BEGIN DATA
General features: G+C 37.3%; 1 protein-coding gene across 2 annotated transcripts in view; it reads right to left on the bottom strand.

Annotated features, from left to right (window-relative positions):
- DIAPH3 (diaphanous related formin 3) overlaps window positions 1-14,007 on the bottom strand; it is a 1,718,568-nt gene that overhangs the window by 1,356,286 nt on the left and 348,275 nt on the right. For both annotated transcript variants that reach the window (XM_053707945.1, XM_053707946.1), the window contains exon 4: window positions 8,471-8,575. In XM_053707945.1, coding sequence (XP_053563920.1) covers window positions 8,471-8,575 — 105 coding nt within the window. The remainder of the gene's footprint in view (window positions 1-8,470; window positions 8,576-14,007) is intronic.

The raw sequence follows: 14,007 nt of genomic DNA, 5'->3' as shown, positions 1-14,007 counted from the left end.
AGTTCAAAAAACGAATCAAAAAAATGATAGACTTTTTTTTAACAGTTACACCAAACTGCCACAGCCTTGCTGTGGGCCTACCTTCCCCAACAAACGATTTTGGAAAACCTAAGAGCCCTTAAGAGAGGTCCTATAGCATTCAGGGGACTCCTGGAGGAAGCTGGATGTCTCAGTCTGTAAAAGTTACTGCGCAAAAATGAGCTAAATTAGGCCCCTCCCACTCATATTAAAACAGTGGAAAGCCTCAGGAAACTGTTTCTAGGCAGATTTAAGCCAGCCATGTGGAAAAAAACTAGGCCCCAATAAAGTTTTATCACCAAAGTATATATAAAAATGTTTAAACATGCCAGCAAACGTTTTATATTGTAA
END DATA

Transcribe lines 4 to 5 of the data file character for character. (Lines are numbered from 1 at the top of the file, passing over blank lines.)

The raw sequence follows: 14,007 nt of genomic DNA, 5'->3' as shown, positions 1-14,007 counted from the left end.
AGTTCAAAAAACGAATCAAAAAAATGATAGACTTTTTTTTAACAGTTACACCAAACTGCCACAGCCTTGCTGTGGGCCTACCTTCCCCAACAAACGATTTTGGAAAACCTAAGAGCCCTTAAGAGAGGTCCTATAGCATTCAGGGGACTCCTGGAGGAAGCTGGATGTCTCAGTCTGTAAAAGTTACTGCGCAAAAATGAGCTAAATTAGGCCCCTCCCACTCATATTAAAACAGTGGAAAGCCTCAGGAAACTGTTTCTAGGCAGATTTAAGCCAGCCATGTGGAAAAAAACTAGGCCCCAATAAAGTTTTATCACCAAAGTATATATAAAAATGTTTAAACATGCCAGCAAACGTTTTATATTGTAA